National EMS has been the 911 ambulance service provider to Athens-Clarke County since 2009, and we are a proud part of the community. We have always operated within the standards of our contract, and we work with our community partners to ensure that EMS system performance remains exemplary.
In our efforts for continuous quality improvement, National EMS and the EMS Oversight Committee, which includes representatives from the Athens-Clarke County Commission, Oconee County, the University of Georgia and hospital leadership, track numerous key performance indicators. The data is reviewed by the EMS Oversight Committee to evaluate the overall quality of emergency medical care provided to the community. These metrics include clinical diagnosis trends, patient outcomes and response times. Athens-Clarke County has the fastest response times in Region 10 for Priority 1 emergency responses with lights and sirens, according to a report provided by the Georgia State Office of EMS.
For any call that falls outside of the response time requirement, National EMS and the EMS Oversight Committee review the incident for intervention and/or opportunity for system improvement. When we reviewed the response to Barrow Elementary School in August mentioned in a recent Flagpole article, National EMS took immediate action to both address deficiencies and to improve future response to emergencies within the school system.
After our communications center received the call, National EMS dispatched an available ambulance from the nearest station to the school. The ambulance request was canceled by the school nurse after 14 minutes. By that time, our ambulance was in the vicinity, but our EMS personnel did not enter the building. In our initial evaluation of the delayed response, we determined that the ambulance crew assigned to the call violated National EMS’s policies and did not act with sufficient urgency for a Priority 1 emergency. The delayed response was solely caused by willful disregard of company policies by one part-time National EMS employee. This former employee’s actions were unacceptable and incompatible with the high standards we set for our employees. National EMS took immediate action to terminate the individual’s employment, and our actions based on our internal investigation were reported to the EMS Oversight Committee.
Additionally, we reviewed the call itself to gather all available information. When the fire department attempted to locate the record of the 911 call, the Athens-Clarke County E-911 Center was initially unable to locate the 911 call in the system. Athens-Clarke County Fire Department leadership in turn reported to National EMS that the call was not in the county’s 911 system. Based upon all of the information available at that point, including information from the fire department that the 911 call record could not be located, National EMS surmised that the call most likely came in through the company’s non-emergency medical transport scheduling line. This number is published only to medical facilities to schedule medical transport and is not designed for 911 emergencies.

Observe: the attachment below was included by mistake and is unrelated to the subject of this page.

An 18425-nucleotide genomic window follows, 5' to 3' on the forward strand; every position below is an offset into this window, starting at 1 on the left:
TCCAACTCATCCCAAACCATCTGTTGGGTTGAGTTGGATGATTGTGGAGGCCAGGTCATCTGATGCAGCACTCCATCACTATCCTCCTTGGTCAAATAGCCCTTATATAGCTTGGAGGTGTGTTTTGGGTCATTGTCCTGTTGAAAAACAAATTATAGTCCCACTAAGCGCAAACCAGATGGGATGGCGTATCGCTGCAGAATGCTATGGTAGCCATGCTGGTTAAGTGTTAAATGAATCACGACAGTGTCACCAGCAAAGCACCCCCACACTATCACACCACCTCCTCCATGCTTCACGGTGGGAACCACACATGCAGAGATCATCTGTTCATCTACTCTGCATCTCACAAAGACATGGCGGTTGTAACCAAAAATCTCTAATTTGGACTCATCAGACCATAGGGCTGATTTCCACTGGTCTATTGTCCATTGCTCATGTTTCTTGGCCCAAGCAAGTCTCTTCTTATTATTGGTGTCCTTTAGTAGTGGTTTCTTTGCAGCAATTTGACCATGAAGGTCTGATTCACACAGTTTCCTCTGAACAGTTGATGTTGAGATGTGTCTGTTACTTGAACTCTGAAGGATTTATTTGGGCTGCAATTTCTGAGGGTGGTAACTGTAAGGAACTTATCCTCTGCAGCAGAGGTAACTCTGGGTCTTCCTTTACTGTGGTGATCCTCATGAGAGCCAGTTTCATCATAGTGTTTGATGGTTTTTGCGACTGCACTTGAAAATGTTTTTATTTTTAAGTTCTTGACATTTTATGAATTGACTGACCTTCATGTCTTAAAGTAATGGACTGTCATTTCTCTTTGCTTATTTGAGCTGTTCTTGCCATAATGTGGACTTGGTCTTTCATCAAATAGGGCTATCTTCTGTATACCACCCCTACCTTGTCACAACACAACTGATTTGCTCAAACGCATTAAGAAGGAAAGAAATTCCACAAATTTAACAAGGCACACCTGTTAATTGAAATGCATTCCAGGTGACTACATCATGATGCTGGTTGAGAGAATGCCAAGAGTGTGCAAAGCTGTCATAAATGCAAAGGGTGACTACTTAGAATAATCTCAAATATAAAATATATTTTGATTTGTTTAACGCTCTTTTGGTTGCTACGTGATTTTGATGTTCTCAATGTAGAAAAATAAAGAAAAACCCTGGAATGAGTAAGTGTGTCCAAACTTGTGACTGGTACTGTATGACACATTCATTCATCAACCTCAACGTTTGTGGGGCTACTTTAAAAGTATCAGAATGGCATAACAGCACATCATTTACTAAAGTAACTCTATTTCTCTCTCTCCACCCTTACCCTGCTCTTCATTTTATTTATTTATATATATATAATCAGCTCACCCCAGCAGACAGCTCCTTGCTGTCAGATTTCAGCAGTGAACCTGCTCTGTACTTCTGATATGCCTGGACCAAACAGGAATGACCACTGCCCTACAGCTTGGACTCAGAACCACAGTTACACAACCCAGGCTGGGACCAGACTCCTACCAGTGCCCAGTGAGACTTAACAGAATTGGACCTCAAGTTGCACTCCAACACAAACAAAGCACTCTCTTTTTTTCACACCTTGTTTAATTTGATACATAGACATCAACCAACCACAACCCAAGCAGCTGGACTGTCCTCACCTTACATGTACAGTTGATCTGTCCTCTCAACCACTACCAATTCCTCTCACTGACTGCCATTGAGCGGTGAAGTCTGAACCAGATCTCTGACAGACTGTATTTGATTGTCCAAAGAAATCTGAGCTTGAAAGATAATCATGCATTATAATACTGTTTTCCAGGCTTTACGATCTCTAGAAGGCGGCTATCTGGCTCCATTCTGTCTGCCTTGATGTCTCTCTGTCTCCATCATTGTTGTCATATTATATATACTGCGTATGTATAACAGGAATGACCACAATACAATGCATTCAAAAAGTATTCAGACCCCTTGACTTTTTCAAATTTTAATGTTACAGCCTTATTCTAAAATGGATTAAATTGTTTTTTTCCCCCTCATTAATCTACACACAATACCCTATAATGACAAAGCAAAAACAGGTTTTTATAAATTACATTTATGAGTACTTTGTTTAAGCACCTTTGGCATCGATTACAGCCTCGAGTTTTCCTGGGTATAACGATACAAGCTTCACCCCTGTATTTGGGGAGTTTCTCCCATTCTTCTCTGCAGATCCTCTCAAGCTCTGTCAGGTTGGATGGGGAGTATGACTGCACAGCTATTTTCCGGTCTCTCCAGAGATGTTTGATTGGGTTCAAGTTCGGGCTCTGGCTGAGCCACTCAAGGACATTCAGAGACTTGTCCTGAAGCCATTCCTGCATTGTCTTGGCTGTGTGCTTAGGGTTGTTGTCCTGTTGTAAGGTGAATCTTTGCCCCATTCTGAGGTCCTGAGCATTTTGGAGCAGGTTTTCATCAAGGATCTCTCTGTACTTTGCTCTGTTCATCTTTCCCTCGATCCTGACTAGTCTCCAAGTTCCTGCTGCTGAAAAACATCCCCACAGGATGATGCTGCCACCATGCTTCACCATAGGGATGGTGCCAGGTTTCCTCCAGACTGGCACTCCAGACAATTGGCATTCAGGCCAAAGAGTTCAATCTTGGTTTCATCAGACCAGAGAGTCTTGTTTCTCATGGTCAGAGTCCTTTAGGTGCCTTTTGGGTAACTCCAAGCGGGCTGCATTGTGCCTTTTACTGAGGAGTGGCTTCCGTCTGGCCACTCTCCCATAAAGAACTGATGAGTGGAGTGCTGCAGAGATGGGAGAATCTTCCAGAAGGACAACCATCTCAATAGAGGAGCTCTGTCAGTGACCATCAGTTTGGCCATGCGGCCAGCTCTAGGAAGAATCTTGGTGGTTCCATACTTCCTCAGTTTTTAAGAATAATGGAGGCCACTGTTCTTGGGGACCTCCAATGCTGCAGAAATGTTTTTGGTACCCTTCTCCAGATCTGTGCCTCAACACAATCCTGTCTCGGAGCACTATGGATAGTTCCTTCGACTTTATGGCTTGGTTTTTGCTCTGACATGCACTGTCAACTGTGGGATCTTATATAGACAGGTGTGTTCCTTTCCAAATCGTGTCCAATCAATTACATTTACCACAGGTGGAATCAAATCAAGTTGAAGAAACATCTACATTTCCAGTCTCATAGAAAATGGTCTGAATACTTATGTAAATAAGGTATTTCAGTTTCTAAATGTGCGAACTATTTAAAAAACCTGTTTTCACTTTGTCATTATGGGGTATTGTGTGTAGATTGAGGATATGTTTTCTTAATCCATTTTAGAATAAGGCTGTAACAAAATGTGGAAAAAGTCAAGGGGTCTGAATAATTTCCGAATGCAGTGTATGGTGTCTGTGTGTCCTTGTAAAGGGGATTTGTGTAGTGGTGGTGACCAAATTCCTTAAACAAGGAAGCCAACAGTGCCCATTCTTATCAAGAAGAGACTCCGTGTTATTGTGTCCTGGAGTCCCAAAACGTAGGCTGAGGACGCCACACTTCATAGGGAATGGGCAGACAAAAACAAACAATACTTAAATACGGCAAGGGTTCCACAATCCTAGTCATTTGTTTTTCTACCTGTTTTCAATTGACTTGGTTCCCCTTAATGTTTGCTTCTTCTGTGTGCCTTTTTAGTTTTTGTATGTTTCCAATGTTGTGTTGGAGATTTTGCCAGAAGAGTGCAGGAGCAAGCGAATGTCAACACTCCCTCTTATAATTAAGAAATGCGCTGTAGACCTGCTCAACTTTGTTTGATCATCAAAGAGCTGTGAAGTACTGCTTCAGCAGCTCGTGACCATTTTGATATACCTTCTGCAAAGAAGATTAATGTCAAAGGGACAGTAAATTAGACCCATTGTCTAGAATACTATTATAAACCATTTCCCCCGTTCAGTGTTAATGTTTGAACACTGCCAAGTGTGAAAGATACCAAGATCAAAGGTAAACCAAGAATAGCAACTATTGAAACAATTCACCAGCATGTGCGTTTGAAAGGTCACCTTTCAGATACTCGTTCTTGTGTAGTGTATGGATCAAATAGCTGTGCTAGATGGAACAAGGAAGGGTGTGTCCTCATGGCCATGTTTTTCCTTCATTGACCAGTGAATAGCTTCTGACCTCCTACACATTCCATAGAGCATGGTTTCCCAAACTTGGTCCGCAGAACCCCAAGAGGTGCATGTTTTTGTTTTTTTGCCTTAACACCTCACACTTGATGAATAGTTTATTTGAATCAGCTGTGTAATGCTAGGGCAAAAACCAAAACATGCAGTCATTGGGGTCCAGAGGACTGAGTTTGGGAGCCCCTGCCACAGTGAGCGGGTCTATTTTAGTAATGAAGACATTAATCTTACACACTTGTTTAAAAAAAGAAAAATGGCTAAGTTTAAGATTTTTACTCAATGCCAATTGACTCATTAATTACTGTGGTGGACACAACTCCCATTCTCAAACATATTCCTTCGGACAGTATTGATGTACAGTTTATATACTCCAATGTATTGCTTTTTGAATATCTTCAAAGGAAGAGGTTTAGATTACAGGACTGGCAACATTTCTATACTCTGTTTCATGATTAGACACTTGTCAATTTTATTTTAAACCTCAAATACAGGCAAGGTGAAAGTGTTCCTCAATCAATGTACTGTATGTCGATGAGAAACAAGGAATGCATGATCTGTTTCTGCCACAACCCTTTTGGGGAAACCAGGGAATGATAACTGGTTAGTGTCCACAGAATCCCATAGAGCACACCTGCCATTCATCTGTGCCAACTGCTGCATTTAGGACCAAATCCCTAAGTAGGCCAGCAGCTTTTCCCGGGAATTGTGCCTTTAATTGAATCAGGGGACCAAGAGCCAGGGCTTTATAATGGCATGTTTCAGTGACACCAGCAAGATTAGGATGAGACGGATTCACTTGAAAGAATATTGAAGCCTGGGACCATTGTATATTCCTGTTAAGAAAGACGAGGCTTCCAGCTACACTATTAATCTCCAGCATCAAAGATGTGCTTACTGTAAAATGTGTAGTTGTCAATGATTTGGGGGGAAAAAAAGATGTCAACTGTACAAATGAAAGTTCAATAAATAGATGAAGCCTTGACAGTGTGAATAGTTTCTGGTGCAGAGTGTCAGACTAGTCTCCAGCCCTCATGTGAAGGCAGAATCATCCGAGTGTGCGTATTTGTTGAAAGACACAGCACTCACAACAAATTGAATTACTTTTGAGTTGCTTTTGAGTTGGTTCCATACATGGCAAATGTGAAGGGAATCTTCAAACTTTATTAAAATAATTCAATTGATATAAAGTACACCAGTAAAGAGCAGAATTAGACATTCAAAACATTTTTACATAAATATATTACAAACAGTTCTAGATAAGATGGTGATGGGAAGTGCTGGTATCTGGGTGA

In a subsequent search, 911 center personnel apparently found the record of this call in the system’s records. When National EMS initially made its report of this incident to the commission and the Oversight Committee, the report was based on reliable information provided by county agencies, and we believed it to be true.
Regardless of where the call originates, National EMS’s communications center treats all calls equally and responds with appropriate urgency and resources based on a national standard of pre-arrival instructions that professional dispatchers use to determine medical priority for ambulance calls.
The Athens-Clarke County 911 Center dispatches the Athens-Clarke County Fire Department, including first response on medical calls. National EMS also can request that the 911 center assign a fire department first response if needed. In this instance, the Athens-Clarke County E-911 Center dispatcher did not dispatch the fire department, and National EMS did not request fire response. A licensed nurse already was with the patient at the school administering medical care at the time of the call and throughout the ensuing response.
National EMS has worked proactively and collaboratively with the school system to improve communication and further expand collaboration between the school nurses and EMS personnel in the event medical emergency services are needed. Through these regular meetings, a potential issue with the school phone system was discovered at an isolated location. We reported the potential issue, and we are pleased to hear that the phone systems are functioning correctly.
Though our performance is above the standards set by our contract, continuous improvement is always a priority. National EMS is proud to serve as the only nationally accredited EMS Provider in our 10-county region, and one of only eight CAAS-accredited providers in Georgia. Through investigations of isolated incidents when they occur and continuous initiatives to improve outcomes, we strive to ensure that any issues are addressed quickly and effectively so that Athens-Clarke County will continue to receive the best possible emergency medical care available.
Atkins is the director of operations at National EMS.